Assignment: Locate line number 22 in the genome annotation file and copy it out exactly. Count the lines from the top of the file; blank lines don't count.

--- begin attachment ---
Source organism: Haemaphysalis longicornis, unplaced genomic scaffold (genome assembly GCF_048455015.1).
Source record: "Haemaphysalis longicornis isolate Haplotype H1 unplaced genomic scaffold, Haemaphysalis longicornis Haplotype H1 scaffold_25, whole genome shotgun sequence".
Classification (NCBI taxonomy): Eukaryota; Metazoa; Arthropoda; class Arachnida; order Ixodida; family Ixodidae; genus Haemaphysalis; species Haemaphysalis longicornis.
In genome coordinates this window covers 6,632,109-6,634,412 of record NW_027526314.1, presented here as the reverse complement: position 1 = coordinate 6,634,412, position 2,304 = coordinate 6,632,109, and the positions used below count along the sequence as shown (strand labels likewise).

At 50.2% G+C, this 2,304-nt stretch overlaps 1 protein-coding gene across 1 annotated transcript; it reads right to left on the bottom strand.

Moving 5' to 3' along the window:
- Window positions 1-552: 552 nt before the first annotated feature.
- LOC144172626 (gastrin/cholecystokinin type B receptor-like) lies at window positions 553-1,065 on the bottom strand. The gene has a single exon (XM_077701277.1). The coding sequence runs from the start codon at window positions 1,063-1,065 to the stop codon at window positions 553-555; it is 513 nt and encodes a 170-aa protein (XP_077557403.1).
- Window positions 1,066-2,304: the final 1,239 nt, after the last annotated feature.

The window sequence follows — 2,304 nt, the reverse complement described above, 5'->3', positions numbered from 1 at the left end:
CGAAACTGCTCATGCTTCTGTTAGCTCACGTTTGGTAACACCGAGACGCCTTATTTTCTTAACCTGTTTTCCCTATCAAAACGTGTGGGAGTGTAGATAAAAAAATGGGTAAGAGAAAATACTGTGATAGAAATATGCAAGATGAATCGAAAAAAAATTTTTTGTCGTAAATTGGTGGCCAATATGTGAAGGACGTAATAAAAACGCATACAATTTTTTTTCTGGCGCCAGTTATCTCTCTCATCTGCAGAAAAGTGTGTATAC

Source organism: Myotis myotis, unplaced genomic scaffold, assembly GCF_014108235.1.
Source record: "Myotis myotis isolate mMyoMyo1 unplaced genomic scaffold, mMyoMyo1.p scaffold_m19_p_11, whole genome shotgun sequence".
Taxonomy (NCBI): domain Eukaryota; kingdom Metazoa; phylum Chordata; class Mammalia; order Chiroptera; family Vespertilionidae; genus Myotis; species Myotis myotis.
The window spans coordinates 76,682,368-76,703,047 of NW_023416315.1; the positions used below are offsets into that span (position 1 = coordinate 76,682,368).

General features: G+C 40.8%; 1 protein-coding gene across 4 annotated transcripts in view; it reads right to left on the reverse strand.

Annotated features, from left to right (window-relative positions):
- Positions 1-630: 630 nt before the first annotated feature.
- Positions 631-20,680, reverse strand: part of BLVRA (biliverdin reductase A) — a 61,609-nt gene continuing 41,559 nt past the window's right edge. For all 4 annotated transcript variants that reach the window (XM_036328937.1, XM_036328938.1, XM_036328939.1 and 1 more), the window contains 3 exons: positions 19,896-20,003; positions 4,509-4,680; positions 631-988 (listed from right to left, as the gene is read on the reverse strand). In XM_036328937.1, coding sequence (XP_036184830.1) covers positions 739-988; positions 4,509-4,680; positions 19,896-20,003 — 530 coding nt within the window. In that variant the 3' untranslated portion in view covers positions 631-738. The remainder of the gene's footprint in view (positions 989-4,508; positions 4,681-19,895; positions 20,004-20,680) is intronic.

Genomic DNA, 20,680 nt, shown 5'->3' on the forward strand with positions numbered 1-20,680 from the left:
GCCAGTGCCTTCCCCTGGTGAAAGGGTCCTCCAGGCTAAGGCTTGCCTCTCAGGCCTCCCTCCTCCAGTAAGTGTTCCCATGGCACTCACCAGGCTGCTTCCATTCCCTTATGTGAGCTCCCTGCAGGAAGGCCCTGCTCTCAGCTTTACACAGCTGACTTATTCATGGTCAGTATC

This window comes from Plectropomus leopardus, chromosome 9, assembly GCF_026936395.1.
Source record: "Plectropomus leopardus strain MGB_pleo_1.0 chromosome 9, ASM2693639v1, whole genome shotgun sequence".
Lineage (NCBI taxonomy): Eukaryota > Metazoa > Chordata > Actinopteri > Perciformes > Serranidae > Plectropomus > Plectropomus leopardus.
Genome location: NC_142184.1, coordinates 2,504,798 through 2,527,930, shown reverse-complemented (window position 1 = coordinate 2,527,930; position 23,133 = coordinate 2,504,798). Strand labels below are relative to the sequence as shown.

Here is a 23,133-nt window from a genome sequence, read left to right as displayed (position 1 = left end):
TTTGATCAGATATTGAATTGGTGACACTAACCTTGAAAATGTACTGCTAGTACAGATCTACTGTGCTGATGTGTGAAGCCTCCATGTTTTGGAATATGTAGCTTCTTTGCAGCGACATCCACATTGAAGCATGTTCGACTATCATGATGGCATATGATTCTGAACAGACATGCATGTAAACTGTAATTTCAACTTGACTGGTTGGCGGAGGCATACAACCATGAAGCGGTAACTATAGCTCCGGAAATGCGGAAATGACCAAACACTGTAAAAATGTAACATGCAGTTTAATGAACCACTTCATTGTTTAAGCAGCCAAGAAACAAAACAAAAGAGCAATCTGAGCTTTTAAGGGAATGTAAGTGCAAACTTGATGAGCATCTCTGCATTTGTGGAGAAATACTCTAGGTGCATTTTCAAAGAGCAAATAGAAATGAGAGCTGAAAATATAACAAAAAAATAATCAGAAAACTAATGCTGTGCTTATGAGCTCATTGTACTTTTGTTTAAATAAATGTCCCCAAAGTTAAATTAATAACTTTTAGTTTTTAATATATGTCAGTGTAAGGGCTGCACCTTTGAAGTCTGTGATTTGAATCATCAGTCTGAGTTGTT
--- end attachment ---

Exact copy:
This window comes from Plectropomus leopardus, chromosome 9, assembly GCF_026936395.1.